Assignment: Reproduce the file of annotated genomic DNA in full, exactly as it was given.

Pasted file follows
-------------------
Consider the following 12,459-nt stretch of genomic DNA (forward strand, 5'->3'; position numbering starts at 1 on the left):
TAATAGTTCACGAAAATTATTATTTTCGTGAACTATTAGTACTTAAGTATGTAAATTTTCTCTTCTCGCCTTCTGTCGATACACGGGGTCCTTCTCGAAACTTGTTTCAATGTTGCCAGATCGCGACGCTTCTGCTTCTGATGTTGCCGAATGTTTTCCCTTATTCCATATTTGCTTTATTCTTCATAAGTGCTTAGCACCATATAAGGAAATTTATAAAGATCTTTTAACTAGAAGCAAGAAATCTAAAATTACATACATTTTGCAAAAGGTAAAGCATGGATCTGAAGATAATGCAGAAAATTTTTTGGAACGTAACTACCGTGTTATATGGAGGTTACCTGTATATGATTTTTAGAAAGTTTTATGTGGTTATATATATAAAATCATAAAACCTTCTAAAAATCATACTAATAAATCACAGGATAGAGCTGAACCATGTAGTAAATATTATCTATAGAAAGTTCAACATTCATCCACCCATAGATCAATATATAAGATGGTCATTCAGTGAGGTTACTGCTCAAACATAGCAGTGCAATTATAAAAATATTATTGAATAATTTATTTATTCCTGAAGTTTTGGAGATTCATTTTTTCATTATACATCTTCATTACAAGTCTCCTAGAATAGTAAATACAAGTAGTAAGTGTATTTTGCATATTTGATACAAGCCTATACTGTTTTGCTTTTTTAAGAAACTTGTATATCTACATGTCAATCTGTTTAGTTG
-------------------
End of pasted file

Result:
Consider the following 12,459-nt stretch of genomic DNA (forward strand, 5'->3'; position numbering starts at 1 on the left):
TAATAGTTCACGAAAATTATTATTTTCGTGAACTATTAGTACTTAAGTATGTAAATTTTCTCTTCTCGCCTTCTGTCGATACACGGGGTCCTTCTCGAAACTTGTTTCAATGTTGCCAGATCGCGACGCTTCTGCTTCTGATGTTGCCGAATGTTTTCCCTTATTCCATATTTGCTTTATTCTTCATAAGTGCTTAGCACCATATAAGGAAATTTATAAAGATCTTTTAACTAGAAGCAAGAAATCTAAAATTACATACATTTTGCAAAAGGTAAAGCATGGATCTGAAGATAATGCAGAAAATTTTTTGGAACGTAACTACCGTGTTATATGGAGGTTACCTGTATATGATTTTTAGAAAGTTTTATGTGGTTATATATATAAAATCATAAAACCTTCTAAAAATCATACTAATAAATCACAGGATAGAGCTGAACCATGTAGTAAATATTATCTATAGAAAGTTCAACATTCATCCACCCATAGATCAATATATAAGATGGTCATTCAGTGAGGTTACTGCTCAAACATAGCAGTGCAATTATAAAAATATTATTGAATAATTTATTTATTCCTGAAGTTTTGGAGATTCATTTTTTCATTATACATCTTCATTACAAGTCTCCTAGAATAGTAAATACAAGTAGTAAGTGTATTTTGCATATTTGATACAAGCCTATACTGTTTTGCTTTTTTAAGAAACTTGTATATCTACATGTCAATCTGTTTAGTTG